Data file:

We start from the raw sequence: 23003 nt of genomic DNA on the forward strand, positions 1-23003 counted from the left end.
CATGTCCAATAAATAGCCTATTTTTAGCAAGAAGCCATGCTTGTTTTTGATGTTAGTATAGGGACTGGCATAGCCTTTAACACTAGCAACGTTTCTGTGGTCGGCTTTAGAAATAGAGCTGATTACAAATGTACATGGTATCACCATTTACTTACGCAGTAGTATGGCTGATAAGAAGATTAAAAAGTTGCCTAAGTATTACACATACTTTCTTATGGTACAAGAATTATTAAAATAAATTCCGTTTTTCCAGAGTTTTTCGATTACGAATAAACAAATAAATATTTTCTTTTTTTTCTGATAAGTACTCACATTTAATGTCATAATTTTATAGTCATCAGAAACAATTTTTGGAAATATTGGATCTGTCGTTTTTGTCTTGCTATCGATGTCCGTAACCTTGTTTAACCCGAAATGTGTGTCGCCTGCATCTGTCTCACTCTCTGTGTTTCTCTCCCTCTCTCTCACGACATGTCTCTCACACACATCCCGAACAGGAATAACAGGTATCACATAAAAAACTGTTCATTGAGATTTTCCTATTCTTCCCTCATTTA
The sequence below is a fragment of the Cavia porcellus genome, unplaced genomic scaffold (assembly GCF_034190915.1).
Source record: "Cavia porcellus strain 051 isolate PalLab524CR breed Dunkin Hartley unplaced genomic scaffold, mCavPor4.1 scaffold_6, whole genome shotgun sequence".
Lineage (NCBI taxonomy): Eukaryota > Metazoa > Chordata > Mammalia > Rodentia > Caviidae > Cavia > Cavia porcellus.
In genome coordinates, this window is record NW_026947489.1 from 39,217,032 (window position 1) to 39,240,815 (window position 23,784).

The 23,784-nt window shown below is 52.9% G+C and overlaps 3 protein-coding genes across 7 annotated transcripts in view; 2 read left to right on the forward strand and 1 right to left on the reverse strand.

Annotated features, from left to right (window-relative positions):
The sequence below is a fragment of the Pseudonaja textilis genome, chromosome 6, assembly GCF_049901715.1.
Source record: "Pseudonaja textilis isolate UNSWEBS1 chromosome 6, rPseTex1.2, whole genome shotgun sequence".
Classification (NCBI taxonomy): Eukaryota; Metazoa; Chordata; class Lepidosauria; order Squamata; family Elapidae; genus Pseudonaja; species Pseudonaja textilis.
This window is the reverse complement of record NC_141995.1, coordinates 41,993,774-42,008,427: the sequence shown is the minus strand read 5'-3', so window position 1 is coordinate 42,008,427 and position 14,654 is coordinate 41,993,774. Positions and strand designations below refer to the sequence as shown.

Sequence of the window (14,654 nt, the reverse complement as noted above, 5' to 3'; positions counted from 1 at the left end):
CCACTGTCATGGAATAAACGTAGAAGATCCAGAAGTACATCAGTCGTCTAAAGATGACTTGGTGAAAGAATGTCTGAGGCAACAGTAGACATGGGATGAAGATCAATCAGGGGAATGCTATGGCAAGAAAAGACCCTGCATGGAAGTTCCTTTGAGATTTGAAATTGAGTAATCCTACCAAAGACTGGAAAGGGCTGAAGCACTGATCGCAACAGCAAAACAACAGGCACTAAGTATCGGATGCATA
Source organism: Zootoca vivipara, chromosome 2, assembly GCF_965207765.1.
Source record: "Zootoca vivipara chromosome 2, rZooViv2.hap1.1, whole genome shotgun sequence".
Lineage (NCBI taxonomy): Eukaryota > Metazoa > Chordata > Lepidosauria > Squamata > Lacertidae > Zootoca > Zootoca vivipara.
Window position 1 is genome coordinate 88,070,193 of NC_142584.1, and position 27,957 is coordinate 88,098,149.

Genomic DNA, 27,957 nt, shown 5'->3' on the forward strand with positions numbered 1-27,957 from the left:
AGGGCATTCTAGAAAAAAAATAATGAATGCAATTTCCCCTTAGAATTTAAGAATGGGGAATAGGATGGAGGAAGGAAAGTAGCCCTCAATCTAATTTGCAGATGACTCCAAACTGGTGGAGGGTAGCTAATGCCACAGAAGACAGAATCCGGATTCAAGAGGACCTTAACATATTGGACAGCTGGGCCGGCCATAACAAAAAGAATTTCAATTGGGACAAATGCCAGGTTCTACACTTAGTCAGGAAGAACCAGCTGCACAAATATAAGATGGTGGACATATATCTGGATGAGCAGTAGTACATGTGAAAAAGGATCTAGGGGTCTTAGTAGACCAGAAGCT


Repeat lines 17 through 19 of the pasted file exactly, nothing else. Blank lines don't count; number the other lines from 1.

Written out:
Lineage (NCBI taxonomy): Eukaryota > Metazoa > Chordata > Lepidosauria > Squamata > Lacertidae > Zootoca > Zootoca vivipara.
Window position 1 is genome coordinate 88,070,193 of NC_142584.1, and position 27,957 is coordinate 88,098,149.

Genomic DNA, 27,957 nt, shown 5'->3' on the forward strand with positions numbered 1-27,957 from the left: